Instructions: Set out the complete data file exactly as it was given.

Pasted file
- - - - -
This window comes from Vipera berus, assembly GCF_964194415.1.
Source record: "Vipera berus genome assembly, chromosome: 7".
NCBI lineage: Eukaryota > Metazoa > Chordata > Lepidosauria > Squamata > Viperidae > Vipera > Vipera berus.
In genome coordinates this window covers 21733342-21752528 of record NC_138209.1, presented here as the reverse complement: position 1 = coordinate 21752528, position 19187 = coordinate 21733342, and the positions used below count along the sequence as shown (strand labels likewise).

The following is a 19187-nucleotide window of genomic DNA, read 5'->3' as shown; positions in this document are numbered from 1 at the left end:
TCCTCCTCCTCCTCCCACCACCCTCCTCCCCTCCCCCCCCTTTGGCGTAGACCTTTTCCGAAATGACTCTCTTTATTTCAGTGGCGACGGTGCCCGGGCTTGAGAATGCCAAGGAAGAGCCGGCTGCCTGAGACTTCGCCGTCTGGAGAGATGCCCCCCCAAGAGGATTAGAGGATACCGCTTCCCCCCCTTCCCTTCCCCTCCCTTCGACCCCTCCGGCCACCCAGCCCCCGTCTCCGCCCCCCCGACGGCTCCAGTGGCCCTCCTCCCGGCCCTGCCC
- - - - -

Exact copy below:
This window comes from Vipera berus, assembly GCF_964194415.1.
Source record: "Vipera berus genome assembly, chromosome: 7".
NCBI lineage: Eukaryota > Metazoa > Chordata > Lepidosauria > Squamata > Viperidae > Vipera > Vipera berus.
In genome coordinates this window covers 21733342-21752528 of record NC_138209.1, presented here as the reverse complement: position 1 = coordinate 21752528, position 19187 = coordinate 21733342, and the positions used below count along the sequence as shown (strand labels likewise).

The following is a 19187-nucleotide window of genomic DNA, read 5'->3' as shown; positions in this document are numbered from 1 at the left end:
TCCTCCTCCTCCTCCCACCACCCTCCTCCCCTCCCCCCCCTTTGGCGTAGACCTTTTCCGAAATGACTCTCTTTATTTCAGTGGCGACGGTGCCCGGGCTTGAGAATGCCAAGGAAGAGCCGGCTGCCTGAGACTTCGCCGTCTGGAGAGATGCCCCCCCAAGAGGATTAGAGGATACCGCTTCCCCCCCTTCCCTTCCCCTCCCTTCGACCCCTCCGGCCACCCAGCCCCCGTCTCCGCCCCCCCGACGGCTCCAGTGGCCCTCCTCCCGGCCCTGCCC